With all that experience under his belt, Conwell was ready to undertake a solo career at 4-J in 1964. He confidently detailed “The Trouble With Girls (Of Today)” in front of crisp uptown soul backing spiced by a Latin-tinged beat. Conwell himself conceived the lovely “I Know I’m Sure (I’m In Love)” in a doo-wop-oriented mode, Shanklin surrounding his hearty tenor with an organ-led combo and a vocal chorus that included the Blossoms’ Darlene Love as well as Dorothy Berry, the wife of Richard “Louie Louie” Berry. Uncle Sam did need James right after that. As Jimmy Conwell, he resurfaced after his military hitch with producers Leonard Jewell Smith and Henry Graham, making fine 45s for Mirwood (“Second Hand Happiness”) and Gemini (“Let It All Out,” and with the Exits, “Under The Street Lamp”).
Chambers supplied both sides of Jimmy Lewis’ last 4-J offering. “Don’t Let‘Em” drives like crazy over a hard backbeat and chanting chorines, while Shanklin added stirring horns and an organ cushion to the roaring “I Have Love (For You).” “People would tell me different things about their lives,” says Cliff. “Somebody would mention something, and a song would pop up for it. I just had that gift from God for that.”
While touring in behalf of his 4-J output, Lewis shared a bill with Bill Pinkney’s Original Drifters. He joined the group in 1964, fronting their James Brown-produced “Don’t Call Me” on Fontana (Chambers was its co-writer). Jimmy and Cliff stuck together after Lewis reverted to a solo career, Chambers penning his “One Love” on Era with Carmichael arranging. When Jimmy moved to the Minit label, he, Chambers, and Jimmy Holiday were listed as writers on Lewis’ “The Girls From Texas.” The trio also composed Ray Charles’ ‘67 ABC release “Somebody Ought To Write A Book About It” (Cliff’s name was left off first pressings, but that was quickly corrected). Lewis scored an R&B chart hit in 1969, duetting with Brother Ray on a bluesy “If It Wasn’t For Bad Luck” (Chambers had some bad luck this time regarding authorship; Lewis and Charles ended up with the credit). Jimmy recorded for Charles’ Tangerine label and many more, ran his own Miss Butch imprint, and wrote prolifically until his September 10, 2004 death.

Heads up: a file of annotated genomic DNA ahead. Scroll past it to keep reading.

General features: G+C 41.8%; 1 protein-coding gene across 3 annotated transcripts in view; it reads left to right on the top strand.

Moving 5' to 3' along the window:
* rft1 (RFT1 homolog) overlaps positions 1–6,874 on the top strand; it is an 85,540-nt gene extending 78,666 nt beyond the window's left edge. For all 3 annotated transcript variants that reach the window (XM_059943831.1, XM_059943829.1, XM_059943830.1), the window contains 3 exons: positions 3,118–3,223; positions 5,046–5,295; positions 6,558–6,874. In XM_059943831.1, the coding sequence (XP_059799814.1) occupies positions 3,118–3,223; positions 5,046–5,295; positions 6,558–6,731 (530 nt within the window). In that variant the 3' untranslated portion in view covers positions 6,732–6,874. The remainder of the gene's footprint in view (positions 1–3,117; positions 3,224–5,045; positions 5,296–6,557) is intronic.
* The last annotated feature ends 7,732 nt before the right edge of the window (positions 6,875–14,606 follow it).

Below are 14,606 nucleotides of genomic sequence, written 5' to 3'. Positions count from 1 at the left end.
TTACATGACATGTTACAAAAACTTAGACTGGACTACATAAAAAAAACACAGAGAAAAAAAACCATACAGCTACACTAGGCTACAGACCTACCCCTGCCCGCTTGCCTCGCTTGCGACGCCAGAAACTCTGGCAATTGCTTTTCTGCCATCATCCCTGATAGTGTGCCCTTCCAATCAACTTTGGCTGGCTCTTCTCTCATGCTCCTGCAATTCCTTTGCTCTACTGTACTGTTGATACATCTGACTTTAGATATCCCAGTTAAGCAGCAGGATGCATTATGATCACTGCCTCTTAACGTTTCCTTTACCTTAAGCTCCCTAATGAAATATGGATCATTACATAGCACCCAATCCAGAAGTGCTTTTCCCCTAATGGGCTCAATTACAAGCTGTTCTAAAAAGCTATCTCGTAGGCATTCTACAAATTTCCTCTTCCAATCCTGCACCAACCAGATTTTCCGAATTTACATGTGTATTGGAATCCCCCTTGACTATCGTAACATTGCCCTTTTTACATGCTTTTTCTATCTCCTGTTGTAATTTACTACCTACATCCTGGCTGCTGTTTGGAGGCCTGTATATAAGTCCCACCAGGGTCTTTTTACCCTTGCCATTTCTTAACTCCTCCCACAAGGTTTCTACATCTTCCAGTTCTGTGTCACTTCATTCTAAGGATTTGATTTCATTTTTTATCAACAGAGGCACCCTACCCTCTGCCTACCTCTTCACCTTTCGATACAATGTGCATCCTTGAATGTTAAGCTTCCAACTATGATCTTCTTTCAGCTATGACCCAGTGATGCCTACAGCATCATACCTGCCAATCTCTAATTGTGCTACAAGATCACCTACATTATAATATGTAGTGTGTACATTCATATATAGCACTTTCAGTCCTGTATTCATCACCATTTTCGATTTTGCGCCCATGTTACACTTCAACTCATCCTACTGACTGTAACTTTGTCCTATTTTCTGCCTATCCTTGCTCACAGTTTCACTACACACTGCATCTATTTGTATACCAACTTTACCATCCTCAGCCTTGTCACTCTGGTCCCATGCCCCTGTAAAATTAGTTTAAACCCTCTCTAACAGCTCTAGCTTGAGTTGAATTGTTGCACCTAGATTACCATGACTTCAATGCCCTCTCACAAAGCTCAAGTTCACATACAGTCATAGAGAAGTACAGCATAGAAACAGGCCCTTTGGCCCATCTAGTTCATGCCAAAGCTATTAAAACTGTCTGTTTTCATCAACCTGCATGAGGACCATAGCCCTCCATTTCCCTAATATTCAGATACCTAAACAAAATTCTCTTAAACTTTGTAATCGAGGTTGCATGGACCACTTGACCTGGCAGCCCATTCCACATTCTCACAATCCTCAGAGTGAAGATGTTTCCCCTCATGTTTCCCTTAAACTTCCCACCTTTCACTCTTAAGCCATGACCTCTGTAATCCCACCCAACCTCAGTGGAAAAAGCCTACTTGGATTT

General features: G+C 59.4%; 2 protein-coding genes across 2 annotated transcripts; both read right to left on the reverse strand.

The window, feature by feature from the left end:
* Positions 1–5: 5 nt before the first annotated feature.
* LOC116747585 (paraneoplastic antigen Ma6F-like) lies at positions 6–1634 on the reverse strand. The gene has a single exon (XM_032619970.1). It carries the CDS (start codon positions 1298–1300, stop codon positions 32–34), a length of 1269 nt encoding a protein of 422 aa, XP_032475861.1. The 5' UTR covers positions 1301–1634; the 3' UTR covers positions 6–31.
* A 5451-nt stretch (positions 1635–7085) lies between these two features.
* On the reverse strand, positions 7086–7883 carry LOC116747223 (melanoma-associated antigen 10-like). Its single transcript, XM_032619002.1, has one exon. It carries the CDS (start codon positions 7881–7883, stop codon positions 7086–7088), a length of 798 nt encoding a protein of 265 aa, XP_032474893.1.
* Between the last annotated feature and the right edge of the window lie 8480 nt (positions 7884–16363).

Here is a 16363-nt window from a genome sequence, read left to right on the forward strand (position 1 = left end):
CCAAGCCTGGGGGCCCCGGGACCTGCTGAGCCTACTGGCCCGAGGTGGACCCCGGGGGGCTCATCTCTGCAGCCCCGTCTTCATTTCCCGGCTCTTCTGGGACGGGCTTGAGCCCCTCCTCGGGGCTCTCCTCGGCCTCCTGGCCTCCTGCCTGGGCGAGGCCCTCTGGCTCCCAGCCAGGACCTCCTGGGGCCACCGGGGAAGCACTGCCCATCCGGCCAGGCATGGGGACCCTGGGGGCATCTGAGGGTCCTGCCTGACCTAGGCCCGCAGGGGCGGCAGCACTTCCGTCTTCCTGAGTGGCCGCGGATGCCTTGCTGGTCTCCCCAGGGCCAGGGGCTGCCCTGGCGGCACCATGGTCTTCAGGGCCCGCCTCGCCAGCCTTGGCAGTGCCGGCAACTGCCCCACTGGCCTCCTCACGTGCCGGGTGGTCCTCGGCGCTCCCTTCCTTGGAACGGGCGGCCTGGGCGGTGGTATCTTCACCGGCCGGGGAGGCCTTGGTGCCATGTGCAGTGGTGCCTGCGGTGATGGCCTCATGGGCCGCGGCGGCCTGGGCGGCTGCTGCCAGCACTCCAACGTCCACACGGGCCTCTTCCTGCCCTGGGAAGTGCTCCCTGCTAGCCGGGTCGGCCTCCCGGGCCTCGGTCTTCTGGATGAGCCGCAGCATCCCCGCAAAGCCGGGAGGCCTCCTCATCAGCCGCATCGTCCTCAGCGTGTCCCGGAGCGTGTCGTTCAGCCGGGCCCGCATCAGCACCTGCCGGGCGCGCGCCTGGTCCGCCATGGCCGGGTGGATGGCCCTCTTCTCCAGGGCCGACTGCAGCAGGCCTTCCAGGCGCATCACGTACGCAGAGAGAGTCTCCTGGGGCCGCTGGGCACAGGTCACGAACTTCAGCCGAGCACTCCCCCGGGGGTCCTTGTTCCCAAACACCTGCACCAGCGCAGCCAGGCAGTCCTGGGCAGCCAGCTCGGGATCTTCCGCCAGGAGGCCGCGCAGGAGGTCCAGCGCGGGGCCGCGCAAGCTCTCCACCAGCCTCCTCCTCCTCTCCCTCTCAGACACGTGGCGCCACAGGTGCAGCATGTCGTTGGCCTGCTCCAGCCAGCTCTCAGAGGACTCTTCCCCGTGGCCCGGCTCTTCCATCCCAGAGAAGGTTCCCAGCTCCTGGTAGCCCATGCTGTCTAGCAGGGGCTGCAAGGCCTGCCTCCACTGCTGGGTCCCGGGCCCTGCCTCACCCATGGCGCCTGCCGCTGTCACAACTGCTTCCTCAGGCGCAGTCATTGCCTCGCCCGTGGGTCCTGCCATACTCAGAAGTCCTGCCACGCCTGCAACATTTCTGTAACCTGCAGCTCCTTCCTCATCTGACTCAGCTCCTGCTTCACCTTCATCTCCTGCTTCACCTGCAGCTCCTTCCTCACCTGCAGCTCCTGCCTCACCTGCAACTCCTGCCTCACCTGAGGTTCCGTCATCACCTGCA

4-J’s swan song came from a new source: the Extremes. The vocal group had been kicking around L.A. for a while; founder Bobby Sanders had come out from New York in the late ‘50s, making a 1960 single for the tiny Kaybo label and another for Kent the next year. The Extremes consisted of Sanders, Charles Ingersoll, Melvin Isley, and lone female member Clotell King when they waxed “The Bells” for Paro in 1962, but whether that precise lineup laid down Ingersoll’s “Sad Sam” and “How I Need Your Love” (Ingersoll co-wrote it as well) is unclear. All but King reportedly provided uncredited vocal backing on Dobie Gray’s ’65 smash “The ‘In’ Crowd.” Ingersoll was a member of the Young Hearts on their Sanders-produced 1968 hits for Minit, “Oh, I’ll Never Be The Same” and “I’ve Got Love For My Baby.”
After that, Jesse threw in the towel. “I ran out of money. At that time, I was living pretty well. A big nice home, money, wife, children. And I actually went way, way, way, way down,” he says. “I went into foreclosure, and just all kind of things. I was actually just cut off.
“I was really bitter about that,” says Jones, hinting that a certain still-powerful label head with a bitter divorce in his past might have had a little something to do with his downfall. In need of a fresh start, Jesse returned to where it all began for him. Back in Atlanta in 1967, he got into the studio with his latest batch of discoveries, inaugurating fresh labels of his own to record them for. That period of J.J.’s career is splendidly anthologized on our Eccentric Soul: The Tragar & Note Labels, essential listening for Southern soul aficionados.
Jesse “J.J.” Jones bears the scars of Los Angeles’ unsavory record industry past. “It’s not a good feeling, you know, when I think back on a lot of it,” Jones says. “I’ve tried to forget more than remember.”